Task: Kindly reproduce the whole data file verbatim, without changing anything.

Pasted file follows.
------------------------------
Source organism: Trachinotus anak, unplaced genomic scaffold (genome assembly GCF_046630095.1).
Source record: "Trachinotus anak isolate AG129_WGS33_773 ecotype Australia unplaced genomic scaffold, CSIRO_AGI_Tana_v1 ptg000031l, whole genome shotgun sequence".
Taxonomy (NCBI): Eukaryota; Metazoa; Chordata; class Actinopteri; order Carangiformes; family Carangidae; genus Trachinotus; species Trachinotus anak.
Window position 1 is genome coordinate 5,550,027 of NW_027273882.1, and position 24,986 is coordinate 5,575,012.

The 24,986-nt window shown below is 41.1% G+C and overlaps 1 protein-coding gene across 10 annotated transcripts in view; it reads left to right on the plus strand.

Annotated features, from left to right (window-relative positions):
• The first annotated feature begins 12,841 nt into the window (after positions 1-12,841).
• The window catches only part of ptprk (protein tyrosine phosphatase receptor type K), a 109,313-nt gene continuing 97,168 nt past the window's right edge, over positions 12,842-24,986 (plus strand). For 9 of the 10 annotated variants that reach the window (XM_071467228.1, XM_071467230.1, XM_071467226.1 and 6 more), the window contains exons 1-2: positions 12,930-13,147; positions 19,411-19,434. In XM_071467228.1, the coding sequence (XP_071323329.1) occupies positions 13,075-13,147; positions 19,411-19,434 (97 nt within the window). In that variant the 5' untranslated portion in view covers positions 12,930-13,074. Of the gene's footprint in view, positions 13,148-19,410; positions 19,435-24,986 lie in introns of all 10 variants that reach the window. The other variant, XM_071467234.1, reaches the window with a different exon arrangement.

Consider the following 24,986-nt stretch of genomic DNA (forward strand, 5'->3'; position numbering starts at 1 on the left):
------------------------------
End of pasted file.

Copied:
Source organism: Trachinotus anak, unplaced genomic scaffold (genome assembly GCF_046630095.1).
Source record: "Trachinotus anak isolate AG129_WGS33_773 ecotype Australia unplaced genomic scaffold, CSIRO_AGI_Tana_v1 ptg000031l, whole genome shotgun sequence".
Taxonomy (NCBI): Eukaryota; Metazoa; Chordata; class Actinopteri; order Carangiformes; family Carangidae; genus Trachinotus; species Trachinotus anak.
Window position 1 is genome coordinate 5,550,027 of NW_027273882.1, and position 24,986 is coordinate 5,575,012.

The 24,986-nt window shown below is 41.1% G+C and overlaps 1 protein-coding gene across 10 annotated transcripts in view; it reads left to right on the plus strand.

Annotated features, from left to right (window-relative positions):
• The first annotated feature begins 12,841 nt into the window (after positions 1-12,841).
• The window catches only part of ptprk (protein tyrosine phosphatase receptor type K), a 109,313-nt gene continuing 97,168 nt past the window's right edge, over positions 12,842-24,986 (plus strand). For 9 of the 10 annotated variants that reach the window (XM_071467228.1, XM_071467230.1, XM_071467226.1 and 6 more), the window contains exons 1-2: positions 12,930-13,147; positions 19,411-19,434. In XM_071467228.1, the coding sequence (XP_071323329.1) occupies positions 13,075-13,147; positions 19,411-19,434 (97 nt within the window). In that variant the 5' untranslated portion in view covers positions 12,930-13,074. Of the gene's footprint in view, positions 13,148-19,410; positions 19,435-24,986 lie in introns of all 10 variants that reach the window. The other variant, XM_071467234.1, reaches the window with a different exon arrangement.

Consider the following 24,986-nt stretch of genomic DNA (forward strand, 5'->3'; position numbering starts at 1 on the left):